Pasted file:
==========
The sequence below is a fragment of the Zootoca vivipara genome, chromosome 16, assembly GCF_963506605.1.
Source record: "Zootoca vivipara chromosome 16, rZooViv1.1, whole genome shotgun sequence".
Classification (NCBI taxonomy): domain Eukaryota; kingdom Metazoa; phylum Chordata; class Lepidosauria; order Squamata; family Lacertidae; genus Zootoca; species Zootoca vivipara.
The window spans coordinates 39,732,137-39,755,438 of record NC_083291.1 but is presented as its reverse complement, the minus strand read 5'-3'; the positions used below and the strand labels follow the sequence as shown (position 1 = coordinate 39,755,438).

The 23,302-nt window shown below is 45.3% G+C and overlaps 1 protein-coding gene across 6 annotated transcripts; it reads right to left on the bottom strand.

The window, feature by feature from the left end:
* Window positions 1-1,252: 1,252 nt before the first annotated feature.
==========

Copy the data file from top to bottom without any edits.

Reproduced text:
The sequence below is a fragment of the Zootoca vivipara genome, chromosome 16, assembly GCF_963506605.1.
Source record: "Zootoca vivipara chromosome 16, rZooViv1.1, whole genome shotgun sequence".
Classification (NCBI taxonomy): domain Eukaryota; kingdom Metazoa; phylum Chordata; class Lepidosauria; order Squamata; family Lacertidae; genus Zootoca; species Zootoca vivipara.
The window spans coordinates 39,732,137-39,755,438 of record NC_083291.1 but is presented as its reverse complement, the minus strand read 5'-3'; the positions used below and the strand labels follow the sequence as shown (position 1 = coordinate 39,755,438).

The 23,302-nt window shown below is 45.3% G+C and overlaps 1 protein-coding gene across 6 annotated transcripts; it reads right to left on the bottom strand.

The window, feature by feature from the left end:
* Window positions 1-1,252: 1,252 nt before the first annotated feature.